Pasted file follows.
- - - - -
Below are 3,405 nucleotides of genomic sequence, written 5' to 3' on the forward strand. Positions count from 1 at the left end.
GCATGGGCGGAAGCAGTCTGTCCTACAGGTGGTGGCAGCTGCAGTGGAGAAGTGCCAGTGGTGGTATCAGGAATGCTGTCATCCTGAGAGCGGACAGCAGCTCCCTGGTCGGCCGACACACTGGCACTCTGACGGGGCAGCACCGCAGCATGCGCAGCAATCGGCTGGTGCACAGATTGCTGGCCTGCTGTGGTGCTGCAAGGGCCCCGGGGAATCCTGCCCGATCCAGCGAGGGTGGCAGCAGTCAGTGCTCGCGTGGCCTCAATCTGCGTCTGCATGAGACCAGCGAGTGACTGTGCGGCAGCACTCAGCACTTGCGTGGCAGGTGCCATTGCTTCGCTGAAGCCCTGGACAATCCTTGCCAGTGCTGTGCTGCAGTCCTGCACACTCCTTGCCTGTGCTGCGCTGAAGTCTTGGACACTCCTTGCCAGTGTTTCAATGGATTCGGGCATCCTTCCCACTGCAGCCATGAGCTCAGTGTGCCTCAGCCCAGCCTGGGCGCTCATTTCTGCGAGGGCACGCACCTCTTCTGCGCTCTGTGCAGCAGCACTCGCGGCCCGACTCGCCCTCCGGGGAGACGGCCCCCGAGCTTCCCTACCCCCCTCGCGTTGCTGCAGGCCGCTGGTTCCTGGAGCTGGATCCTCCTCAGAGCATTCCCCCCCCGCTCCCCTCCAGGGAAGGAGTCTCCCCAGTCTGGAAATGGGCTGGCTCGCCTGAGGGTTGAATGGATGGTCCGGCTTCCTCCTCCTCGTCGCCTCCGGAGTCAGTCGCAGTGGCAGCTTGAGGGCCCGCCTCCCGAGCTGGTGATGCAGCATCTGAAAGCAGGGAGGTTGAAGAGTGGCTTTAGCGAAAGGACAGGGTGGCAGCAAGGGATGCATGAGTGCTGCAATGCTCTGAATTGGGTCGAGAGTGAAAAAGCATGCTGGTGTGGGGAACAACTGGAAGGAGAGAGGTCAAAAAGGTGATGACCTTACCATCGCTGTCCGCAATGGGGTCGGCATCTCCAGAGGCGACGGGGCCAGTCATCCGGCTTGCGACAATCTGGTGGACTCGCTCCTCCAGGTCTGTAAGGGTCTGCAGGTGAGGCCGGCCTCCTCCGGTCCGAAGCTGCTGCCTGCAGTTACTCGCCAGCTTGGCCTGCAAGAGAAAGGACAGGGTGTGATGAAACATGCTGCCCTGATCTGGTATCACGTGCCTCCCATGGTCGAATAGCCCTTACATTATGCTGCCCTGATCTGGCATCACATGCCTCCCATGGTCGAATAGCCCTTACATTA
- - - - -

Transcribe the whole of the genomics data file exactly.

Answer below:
Below are 3,405 nucleotides of genomic sequence, written 5' to 3' on the forward strand. Positions count from 1 at the left end.
GCATGGGCGGAAGCAGTCTGTCCTACAGGTGGTGGCAGCTGCAGTGGAGAAGTGCCAGTGGTGGTATCAGGAATGCTGTCATCCTGAGAGCGGACAGCAGCTCCCTGGTCGGCCGACACACTGGCACTCTGACGGGGCAGCACCGCAGCATGCGCAGCAATCGGCTGGTGCACAGATTGCTGGCCTGCTGTGGTGCTGCAAGGGCCCCGGGGAATCCTGCCCGATCCAGCGAGGGTGGCAGCAGTCAGTGCTCGCGTGGCCTCAATCTGCGTCTGCATGAGACCAGCGAGTGACTGTGCGGCAGCACTCAGCACTTGCGTGGCAGGTGCCATTGCTTCGCTGAAGCCCTGGACAATCCTTGCCAGTGCTGTGCTGCAGTCCTGCACACTCCTTGCCTGTGCTGCGCTGAAGTCTTGGACACTCCTTGCCAGTGTTTCAATGGATTCGGGCATCCTTCCCACTGCAGCCATGAGCTCAGTGTGCCTCAGCCCAGCCTGGGCGCTCATTTCTGCGAGGGCACGCACCTCTTCTGCGCTCTGTGCAGCAGCACTCGCGGCCCGACTCGCCCTCCGGGGAGACGGCCCCCGAGCTTCCCTACCCCCCTCGCGTTGCTGCAGGCCGCTGGTTCCTGGAGCTGGATCCTCCTCAGAGCATTCCCCCCCCGCTCCCCTCCAGGGAAGGAGTCTCCCCAGTCTGGAAATGGGCTGGCTCGCCTGAGGGTTGAATGGATGGTCCGGCTTCCTCCTCCTCGTCGCCTCCGGAGTCAGTCGCAGTGGCAGCTTGAGGGCCCGCCTCCCGAGCTGGTGATGCAGCATCTGAAAGCAGGGAGGTTGAAGAGTGGCTTTAGCGAAAGGACAGGGTGGCAGCAAGGGATGCATGAGTGCTGCAATGCTCTGAATTGGGTCGAGAGTGAAAAAGCATGCTGGTGTGGGGAACAACTGGAAGGAGAGAGGTCAAAAAGGTGATGACCTTACCATCGCTGTCCGCAATGGGGTCGGCATCTCCAGAGGCGACGGGGCCAGTCATCCGGCTTGCGACAATCTGGTGGACTCGCTCCTCCAGGTCTGTAAGGGTCTGCAGGTGAGGCCGGCCTCCTCCGGTCCGAAGCTGCTGCCTGCAGTTACTCGCCAGCTTGGCCTGCAAGAGAAAGGACAGGGTGTGATGAAACATGCTGCCCTGATCTGGTATCACGTGCCTCCCATGGTCGAATAGCCCTTACATTATGCTGCCCTGATCTGGCATCACATGCCTCCCATGGTCGAATAGCCCTTACATTA